lived triplanes.

By 1918, when Fokker introduced the D.VII and D.VIII, the overwhelming Allied numbers mooted
the question of whether they were better than the best Allied scouts.

Condition of Aerial Battles

On the Western Front, the British and French air force outnumbered the Germans during World
War One. Together they produced 125,000 aircraft, while the Germans built less than 50,000. With
these superior numbers, the Allies were generally able to take the fight to the Germans, bombing and
reconnoitering over their lines.

This fundamental aspect of WWI's air combat meant that German fighter pilots usually flew over
their own trenches, which required less fuel, less flying time, and also easier confirmation of downed
aircraft. An added bonus for the German jagdflieger was the prevailing west wind. Any crippled
German plane gliding for home had the wind at its back; while any damaged Allied plane faced head
winds. Not a small consideration for the light craft of those years. Thus, while the Allies' greater
numbers gave them the edge in the air war, many German aces were able to rack up impressive
scores of downed British and French planes.
  WW1 Pilot Uniforms

As shown in the picture, the stereotypical image of a WWI pilot's uniform is a costume that includes
a leather flying helmet, googles, a scarf, and a leather overcoat. It was cold up there, so the padded
helmet and coat were needed. And as the French officer in the movie "Flyboys" pointed out, the scarf
was not to make the pilot look dashing for the ladies, but to prevent chaffing on the neck as the alert
pilot constantly swiveled his head. None of my dozens of pictures show any pilot in the full outfit that
we expect, but if you're going to costume party as a World War One Flying Ace, this is the uniform
to wear.
                                  No Man’s Land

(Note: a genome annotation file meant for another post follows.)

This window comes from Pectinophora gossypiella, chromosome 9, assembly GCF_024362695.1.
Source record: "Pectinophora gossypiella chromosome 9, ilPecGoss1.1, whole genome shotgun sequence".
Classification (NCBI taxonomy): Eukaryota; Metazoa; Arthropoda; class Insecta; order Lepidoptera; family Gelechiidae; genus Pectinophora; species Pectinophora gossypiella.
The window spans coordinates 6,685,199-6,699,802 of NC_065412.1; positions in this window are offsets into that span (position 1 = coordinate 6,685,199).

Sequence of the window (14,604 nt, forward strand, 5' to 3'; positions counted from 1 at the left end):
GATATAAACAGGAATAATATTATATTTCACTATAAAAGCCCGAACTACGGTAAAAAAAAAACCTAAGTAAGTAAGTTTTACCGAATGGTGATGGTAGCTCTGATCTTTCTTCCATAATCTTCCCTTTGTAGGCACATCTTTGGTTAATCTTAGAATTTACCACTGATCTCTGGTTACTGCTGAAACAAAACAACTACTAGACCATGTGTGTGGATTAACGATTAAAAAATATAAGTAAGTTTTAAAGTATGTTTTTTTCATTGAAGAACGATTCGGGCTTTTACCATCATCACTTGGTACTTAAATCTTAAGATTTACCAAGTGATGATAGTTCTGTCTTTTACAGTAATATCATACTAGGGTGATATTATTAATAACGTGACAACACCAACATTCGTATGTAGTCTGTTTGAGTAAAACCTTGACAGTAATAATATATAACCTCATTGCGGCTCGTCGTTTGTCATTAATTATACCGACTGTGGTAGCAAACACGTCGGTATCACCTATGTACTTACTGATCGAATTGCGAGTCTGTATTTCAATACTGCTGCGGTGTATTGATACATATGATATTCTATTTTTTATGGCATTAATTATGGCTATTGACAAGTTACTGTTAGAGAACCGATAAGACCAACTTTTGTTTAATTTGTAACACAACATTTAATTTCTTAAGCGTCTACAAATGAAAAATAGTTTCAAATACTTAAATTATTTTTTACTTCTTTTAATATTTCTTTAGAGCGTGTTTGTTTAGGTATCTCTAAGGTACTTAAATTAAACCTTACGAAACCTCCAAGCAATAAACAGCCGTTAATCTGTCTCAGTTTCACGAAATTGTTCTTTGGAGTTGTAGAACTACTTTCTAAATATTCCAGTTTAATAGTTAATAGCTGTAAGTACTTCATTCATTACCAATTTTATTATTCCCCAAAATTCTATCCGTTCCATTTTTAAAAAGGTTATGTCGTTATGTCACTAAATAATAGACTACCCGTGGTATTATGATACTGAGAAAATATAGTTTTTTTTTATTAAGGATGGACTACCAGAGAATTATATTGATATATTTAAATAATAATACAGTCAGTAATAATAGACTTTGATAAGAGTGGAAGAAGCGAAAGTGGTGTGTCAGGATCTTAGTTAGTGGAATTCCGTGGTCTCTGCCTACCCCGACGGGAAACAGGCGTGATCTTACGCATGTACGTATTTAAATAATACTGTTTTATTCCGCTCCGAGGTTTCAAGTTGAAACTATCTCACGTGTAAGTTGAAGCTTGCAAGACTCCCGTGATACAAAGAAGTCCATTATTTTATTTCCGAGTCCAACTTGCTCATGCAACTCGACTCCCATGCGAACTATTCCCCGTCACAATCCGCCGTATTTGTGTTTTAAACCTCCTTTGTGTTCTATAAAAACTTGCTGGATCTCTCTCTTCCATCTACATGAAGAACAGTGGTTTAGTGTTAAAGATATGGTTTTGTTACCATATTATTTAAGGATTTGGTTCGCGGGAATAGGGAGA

No man's land is a term for land that is not occupied or more specifically land that is under dispute
between countries or areas that will not occupy it because of fear or uncertainty. During war
(especially World War I), it is a term used for the area of land between two enemy trenches that
neither side wishes to openly move on or take control of due to fear of being attacked by the enemy in
the process. It is also a term for the stretch of land between two border posts, when one exits one
country at their border post and when one enters the next country at their border post, usually just a
few meters away, though at some (usually remote) border crossings it can be measured in kilometers.

Although usually associated with World War I, the term no-man's-land goes back to the early 14th
century. The term was first used for a vast wasteland outside the north walls of London where
criminals were executed. The term was applied to a little-used area on ships called the forecastle, a
place where various ropes, tackle, block, and other supplies were stored.

In World War I, traversing no man's land was often a hellish experience for soldiers, ranging from
several hundred yards to in some cases as short as 15 yards. Heavily defended by machine guns and
riflemen on both sides, it was often riddled with land mines and barbed wire, as well as corpses and